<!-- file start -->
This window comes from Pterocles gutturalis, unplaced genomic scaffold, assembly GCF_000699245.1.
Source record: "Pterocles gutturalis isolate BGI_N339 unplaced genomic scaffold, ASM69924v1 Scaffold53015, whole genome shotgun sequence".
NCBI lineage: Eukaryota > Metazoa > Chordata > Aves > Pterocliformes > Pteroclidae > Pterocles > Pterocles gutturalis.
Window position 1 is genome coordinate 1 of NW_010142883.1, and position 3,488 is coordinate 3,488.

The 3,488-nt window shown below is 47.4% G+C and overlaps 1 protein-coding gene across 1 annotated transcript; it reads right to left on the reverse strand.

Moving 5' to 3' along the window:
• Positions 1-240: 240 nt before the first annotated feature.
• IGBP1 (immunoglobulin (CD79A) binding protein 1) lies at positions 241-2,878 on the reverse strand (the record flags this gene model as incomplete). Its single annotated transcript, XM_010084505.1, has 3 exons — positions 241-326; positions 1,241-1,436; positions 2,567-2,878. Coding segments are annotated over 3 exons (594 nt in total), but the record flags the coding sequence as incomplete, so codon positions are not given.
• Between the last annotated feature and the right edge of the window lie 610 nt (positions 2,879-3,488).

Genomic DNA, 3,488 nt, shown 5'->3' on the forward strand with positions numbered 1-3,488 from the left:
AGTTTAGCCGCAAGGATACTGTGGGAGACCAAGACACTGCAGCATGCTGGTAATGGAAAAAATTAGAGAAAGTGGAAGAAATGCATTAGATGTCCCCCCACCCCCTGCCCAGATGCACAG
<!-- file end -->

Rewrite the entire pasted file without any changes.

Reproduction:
This window comes from Pterocles gutturalis, unplaced genomic scaffold, assembly GCF_000699245.1.
Source record: "Pterocles gutturalis isolate BGI_N339 unplaced genomic scaffold, ASM69924v1 Scaffold53015, whole genome shotgun sequence".
NCBI lineage: Eukaryota > Metazoa > Chordata > Aves > Pterocliformes > Pteroclidae > Pterocles > Pterocles gutturalis.
Window position 1 is genome coordinate 1 of NW_010142883.1, and position 3,488 is coordinate 3,488.

The 3,488-nt window shown below is 47.4% G+C and overlaps 1 protein-coding gene across 1 annotated transcript; it reads right to left on the reverse strand.

Moving 5' to 3' along the window:
• Positions 1-240: 240 nt before the first annotated feature.
• IGBP1 (immunoglobulin (CD79A) binding protein 1) lies at positions 241-2,878 on the reverse strand (the record flags this gene model as incomplete). Its single annotated transcript, XM_010084505.1, has 3 exons — positions 241-326; positions 1,241-1,436; positions 2,567-2,878. Coding segments are annotated over 3 exons (594 nt in total), but the record flags the coding sequence as incomplete, so codon positions are not given.
• Between the last annotated feature and the right edge of the window lie 610 nt (positions 2,879-3,488).

Genomic DNA, 3,488 nt, shown 5'->3' on the forward strand with positions numbered 1-3,488 from the left:
AGTTTAGCCGCAAGGATACTGTGGGAGACCAAGACACTGCAGCATGCTGGTAATGGAAAAAATTAGAGAAAGTGGAAGAAATGCATTAGATGTCCCCCCACCCCCTGCCCAGATGCACAG